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I'm curious as to whether or not I did a good job with my own stay-as-close-to-the-Japanese-as-possible translation of the following two lines, seeing as how google translate only gave me either partially correct gibberish, or a answer which is surprisingly close to my own translation, but I'm doubtful as it has given me outright not-even-close translations for other sentences in the past.

「ここにじっとしていてもしょうがない………か」

自分を奮い立たせるために、わざと自分の考えを声に出し行動を始めた。

“As far as patiently remaining here it can’t be helped…… I guess.”

I force myself to cheer up as a result, on purpose I vocalize my thought and start the action.

(The above doesn't quite sound right in English, whereas "I force myself to cheer up as a result, on purpose I start the action and vocalize my thought." sounds more natural to a English speaker)

For the top sentence, google translate gave me ""It's no use staying here..." That's what I'm going", and for the bottom, it gave me "In order to inspire himself, he deliberately began to speak out his thoughts and act."

For the second sentence, which translation is closer to the original Japanese?

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ここにじっとしていても
Even if I stay still here,

しょうがない
it's meaningless,

………か。
...I guess.

自分を奮い立たせるために、
To encourage myself,

わざと自分の考えを声に出し
I deliberately voiced my thoughts, and

行動を始めた。
started a (new) action.

Your parsing and translation indicate that you are still somehow thinking 考えを声に出す and 行動を始めた are "linked", but they are not. 自分の考え is the object of (声に)出す, and 行動 is the object of 始める. Here 出す and 始める are independent two actions with two different objects. It's not "started to voice something" but "voiced something, and then started something". Read this as if they were two different sentences.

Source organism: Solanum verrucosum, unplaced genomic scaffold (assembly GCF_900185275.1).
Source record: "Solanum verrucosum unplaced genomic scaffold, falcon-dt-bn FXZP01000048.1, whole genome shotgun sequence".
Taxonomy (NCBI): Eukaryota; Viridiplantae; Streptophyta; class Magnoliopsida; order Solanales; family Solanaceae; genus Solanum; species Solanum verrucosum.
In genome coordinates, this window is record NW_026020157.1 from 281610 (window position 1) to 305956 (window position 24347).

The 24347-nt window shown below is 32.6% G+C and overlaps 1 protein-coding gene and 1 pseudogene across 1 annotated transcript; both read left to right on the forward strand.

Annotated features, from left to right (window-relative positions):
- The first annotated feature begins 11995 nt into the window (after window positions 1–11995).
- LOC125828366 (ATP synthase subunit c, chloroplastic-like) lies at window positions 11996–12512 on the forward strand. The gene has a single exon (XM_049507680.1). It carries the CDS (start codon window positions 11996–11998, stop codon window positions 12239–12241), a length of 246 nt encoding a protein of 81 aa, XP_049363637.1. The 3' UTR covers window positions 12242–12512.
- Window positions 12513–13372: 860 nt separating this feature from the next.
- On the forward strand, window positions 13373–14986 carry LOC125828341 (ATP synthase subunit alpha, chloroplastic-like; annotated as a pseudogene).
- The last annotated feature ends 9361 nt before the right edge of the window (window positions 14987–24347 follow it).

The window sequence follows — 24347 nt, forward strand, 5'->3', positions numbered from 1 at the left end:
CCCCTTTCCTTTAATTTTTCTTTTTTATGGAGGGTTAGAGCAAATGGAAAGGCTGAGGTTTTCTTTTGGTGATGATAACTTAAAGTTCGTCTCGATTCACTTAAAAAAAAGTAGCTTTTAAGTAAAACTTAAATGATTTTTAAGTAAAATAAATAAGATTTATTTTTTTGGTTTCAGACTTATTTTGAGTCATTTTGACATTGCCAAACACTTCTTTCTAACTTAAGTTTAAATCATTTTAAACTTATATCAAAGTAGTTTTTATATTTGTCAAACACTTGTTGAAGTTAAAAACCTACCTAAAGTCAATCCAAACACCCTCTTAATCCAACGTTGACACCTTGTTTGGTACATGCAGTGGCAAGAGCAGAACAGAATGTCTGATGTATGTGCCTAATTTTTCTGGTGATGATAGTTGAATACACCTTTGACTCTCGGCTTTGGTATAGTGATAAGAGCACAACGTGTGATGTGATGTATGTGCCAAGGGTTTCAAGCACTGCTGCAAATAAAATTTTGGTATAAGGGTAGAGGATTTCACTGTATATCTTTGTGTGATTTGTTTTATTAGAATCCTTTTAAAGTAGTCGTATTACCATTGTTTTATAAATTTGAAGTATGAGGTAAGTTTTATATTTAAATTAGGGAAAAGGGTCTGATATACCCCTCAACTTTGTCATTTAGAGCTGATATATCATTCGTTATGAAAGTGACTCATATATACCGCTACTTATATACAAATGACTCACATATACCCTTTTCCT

自分を奮い立たせるために、わざと自分の考えを声に出した。
To encourage myself, I deliberately voiced my thoughts.

そして行動を始めた。
Then, I started a (new) action.

The final part of this sentence is structurally no different from a sentence like this:

パンを食べワインを飲んだ。
= パンを食べてワインを飲んだ。
= I ate bread and drank wine.

Note that 食べ and 出し are both 連用形. One of the most voted question you made is exactly about this. パン is the object of 食べる, and ワイン is the object of 飲む. Just two independent actions, no relative clauses. It shouldn't be difficult.

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  • Realized I had copied and pasted the older, wrong translation for the second sentence after waking up this morning by accident. Should be fixed, hopefully. – Toyu_Frey Aug 25 at 12:36
  • I guess what threw me off the parsing is that there isn't a comma or a visible te in the 考えを声に出し行動を始めた part of the sentence in the original Japanese, as far as I can tell, whereas you were able to separate the two independent actions immediately into two separate clauses. – Toyu_Frey Oct 2 at 10:09

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